Recommended Listening/Viewing:



Shelter (cowritten with David Lang and Julia Wolfe)

Music for Airports by Brian Eno (coarranged with David Lang and Julia Wolfe)


Rewriting Beethoven’s Seventh Symphony

Gene Takes a Drink (Part of the Bank on a Can Field Recording Project)

Stairway Echoes: A Personal Reflection

My initial interest in composing Stairway Echoes came from the many times I have walked up and down the stairs of The Hartt School and listened to the stairway’s sound environment. The two most interesting sounds that can be heard are the footsteps of people going up and down the stairs and the voices/conversations scattered throughout all four floors. These sounds truly came alive when I would stand on the top floor and sounds from the bottom floor would resonate up to me. This allowed for the initial attack of the sounds to disappear almost entirely. I began to wonder what an extremely resonant instrument would sound like in that space. I immediately thought of the glockenspiel due to its extremely long decay time and complex overtones.

My hope was that by playing the glockenspiel on the bottom floor, the top floor would hear little to no attack. Instead, they would hear a sort of “harmonic cloud” created from the various excited overtones. My hope was that this (in combination with the natural sound environment) would create a really unique and interesting experience for the listener. I considered this to be the first piece in which I consciously thought of the performer as an installation. The duration of the piece is open, but should last at least an hour. This duration allows for communal meditations or discussions to evolve naturally over time.

The piece becomes an individual experience for every listener, if they choose to listen (it is probable to assume at least a few people will pass by without listening at all). This individuality became extremely apparent after my first experience performing it. Many people were very interested and came to me after the performance to tell me about the various phenomena they heard throughout each floor. Many people were extremely fascinated by the sonic changes throughout each of the floors, and intentionally listened over long periods of time to hear the gradual changes occur. Others stayed for a few minutes then came back later to experience a drastic change. People told me they heard many sounds that weren’t (intentionally) there. One of the most interesting “phantom sounds” was that rather than pulsing dyads in the right and left hand they heard single note arpeggi going up and down the range of the instrument.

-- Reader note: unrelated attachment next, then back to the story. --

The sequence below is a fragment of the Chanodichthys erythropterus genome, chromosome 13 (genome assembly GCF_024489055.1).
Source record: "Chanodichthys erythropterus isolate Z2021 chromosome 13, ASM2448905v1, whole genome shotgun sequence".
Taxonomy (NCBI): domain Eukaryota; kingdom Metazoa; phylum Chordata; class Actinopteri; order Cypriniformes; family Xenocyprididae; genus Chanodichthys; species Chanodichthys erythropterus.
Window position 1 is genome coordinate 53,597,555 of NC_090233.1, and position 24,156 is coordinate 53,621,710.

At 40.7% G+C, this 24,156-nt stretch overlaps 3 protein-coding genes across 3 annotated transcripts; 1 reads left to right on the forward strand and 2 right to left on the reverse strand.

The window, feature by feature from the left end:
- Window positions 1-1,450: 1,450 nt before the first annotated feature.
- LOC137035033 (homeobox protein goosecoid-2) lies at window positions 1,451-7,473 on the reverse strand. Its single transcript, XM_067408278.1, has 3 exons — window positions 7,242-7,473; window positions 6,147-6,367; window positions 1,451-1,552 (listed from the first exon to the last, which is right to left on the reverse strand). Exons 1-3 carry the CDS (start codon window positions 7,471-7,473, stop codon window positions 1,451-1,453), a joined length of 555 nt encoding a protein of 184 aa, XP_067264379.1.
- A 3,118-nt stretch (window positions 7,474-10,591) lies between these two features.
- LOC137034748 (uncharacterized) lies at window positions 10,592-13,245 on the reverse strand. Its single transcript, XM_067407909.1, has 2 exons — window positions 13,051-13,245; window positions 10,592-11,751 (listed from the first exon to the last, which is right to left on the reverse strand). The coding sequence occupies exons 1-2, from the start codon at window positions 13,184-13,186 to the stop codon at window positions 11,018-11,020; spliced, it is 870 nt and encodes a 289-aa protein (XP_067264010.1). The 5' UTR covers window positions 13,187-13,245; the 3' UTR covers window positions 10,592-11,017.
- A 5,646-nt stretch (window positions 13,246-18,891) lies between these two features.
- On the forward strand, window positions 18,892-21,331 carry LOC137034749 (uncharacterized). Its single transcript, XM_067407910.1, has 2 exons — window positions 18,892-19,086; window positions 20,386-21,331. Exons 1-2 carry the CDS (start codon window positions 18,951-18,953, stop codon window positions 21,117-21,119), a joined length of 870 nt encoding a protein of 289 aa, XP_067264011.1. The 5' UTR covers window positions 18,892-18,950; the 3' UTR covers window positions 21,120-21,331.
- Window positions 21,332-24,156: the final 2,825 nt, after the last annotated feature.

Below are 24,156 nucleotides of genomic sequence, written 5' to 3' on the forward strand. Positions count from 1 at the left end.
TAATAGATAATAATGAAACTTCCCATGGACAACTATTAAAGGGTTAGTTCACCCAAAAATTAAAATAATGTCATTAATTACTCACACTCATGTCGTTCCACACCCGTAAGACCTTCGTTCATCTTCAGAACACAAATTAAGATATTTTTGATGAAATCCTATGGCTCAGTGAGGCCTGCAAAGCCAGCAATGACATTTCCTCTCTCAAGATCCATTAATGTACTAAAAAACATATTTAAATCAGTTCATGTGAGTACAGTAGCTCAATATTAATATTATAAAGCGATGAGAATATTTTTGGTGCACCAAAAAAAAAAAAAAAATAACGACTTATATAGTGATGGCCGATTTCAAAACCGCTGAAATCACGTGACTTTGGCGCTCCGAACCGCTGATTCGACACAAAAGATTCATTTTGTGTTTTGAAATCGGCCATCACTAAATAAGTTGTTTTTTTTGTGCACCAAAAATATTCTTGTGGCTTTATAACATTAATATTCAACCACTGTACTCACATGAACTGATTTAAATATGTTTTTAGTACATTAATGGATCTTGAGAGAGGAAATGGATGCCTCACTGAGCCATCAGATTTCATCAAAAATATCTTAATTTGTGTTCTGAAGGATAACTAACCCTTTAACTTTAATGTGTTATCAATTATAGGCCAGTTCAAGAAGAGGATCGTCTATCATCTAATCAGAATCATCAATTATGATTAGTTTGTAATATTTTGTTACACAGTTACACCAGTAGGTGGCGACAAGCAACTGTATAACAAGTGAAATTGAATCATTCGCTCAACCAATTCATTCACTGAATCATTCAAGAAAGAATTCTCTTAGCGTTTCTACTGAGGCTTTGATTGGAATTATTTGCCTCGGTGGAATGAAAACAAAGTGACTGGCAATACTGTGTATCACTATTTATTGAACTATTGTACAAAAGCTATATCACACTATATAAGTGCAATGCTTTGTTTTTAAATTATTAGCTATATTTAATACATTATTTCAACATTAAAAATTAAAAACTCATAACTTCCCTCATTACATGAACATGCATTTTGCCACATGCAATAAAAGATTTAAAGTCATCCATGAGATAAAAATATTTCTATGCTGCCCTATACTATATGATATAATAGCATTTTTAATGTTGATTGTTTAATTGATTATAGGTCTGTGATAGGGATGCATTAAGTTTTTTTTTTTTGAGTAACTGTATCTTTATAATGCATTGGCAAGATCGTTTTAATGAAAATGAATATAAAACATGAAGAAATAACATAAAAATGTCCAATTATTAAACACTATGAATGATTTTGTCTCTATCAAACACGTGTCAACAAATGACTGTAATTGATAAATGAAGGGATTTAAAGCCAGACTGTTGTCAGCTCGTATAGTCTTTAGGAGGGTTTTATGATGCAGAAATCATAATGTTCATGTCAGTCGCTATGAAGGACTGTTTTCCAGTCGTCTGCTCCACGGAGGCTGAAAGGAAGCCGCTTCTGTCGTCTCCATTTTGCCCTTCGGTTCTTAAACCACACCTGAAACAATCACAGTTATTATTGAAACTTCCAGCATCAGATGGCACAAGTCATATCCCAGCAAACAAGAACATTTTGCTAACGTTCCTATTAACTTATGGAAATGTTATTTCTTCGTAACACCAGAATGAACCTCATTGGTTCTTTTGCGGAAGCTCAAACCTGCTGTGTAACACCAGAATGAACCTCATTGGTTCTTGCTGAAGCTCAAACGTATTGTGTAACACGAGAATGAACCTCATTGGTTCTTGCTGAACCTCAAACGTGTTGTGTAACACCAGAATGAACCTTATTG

Some listeners were not as thrilled to have a disturbance in the routine life of school. A few people complained about the noise and felt it was quite rude of me to “practice” outside of a designated practice room. Others were worried or annoyed that the music might be mistaken for the fire alarm. Even with several people being displeased, I think overall people seemed to be interested in the event.

My experience as the performer was very different from the listeners. I could not hear any of the ‘harmonic clouds” or “non-existent arpeggi”, in many ways I was envious of what other listeners were able to hear. So much so I am now in the process of organizing a second performance with a different performer so I may be a more active listener. The sound world is still interesting to listen to as the performer, but the physical and mental process of performing is much more interesting than the listening in this particular instance. After about thirty minutes of constant playing it truly becomes an out of body experience. The meditative process takes over and focus becomes intensified. It was not until after the performance that I realized how taxing the piece is both physically and mentally. While the piece has no traditional technical challenges, playing non-stop for an extended duration (of at least an hour) requires a special form of virtuosity. D.T. Suzuki once said to Cage, “If something is uninteresting after two minutes, try it for four minutes, if it is still uninteresting try it for eight minutes, etc.” With this piece (and other static pieces with long duration) I find that even if the first two minutes are interesting, the next four minutes will be extremely interesting in a new way, regardless of a change or lack thereof. After about forty minutes (more or less depending on the person) the ears, the mind, or perhaps the soul seems to be changing the sound to the listener. An experience seems to slowly emerge after intensely listening to very subtle music for an extended period. This may be the cause to the “non-existent arpeggi”. It is my hope that my music, even beyond this piece, will create this experience for the listeners.

A link to excerpts from the premiere performance has been provided below:


Performer as Installation

The performer acting as a “live installation” has been an idea essential to my recent music. I have always thought of an installation’s defining characteristics as space, duration, and intention.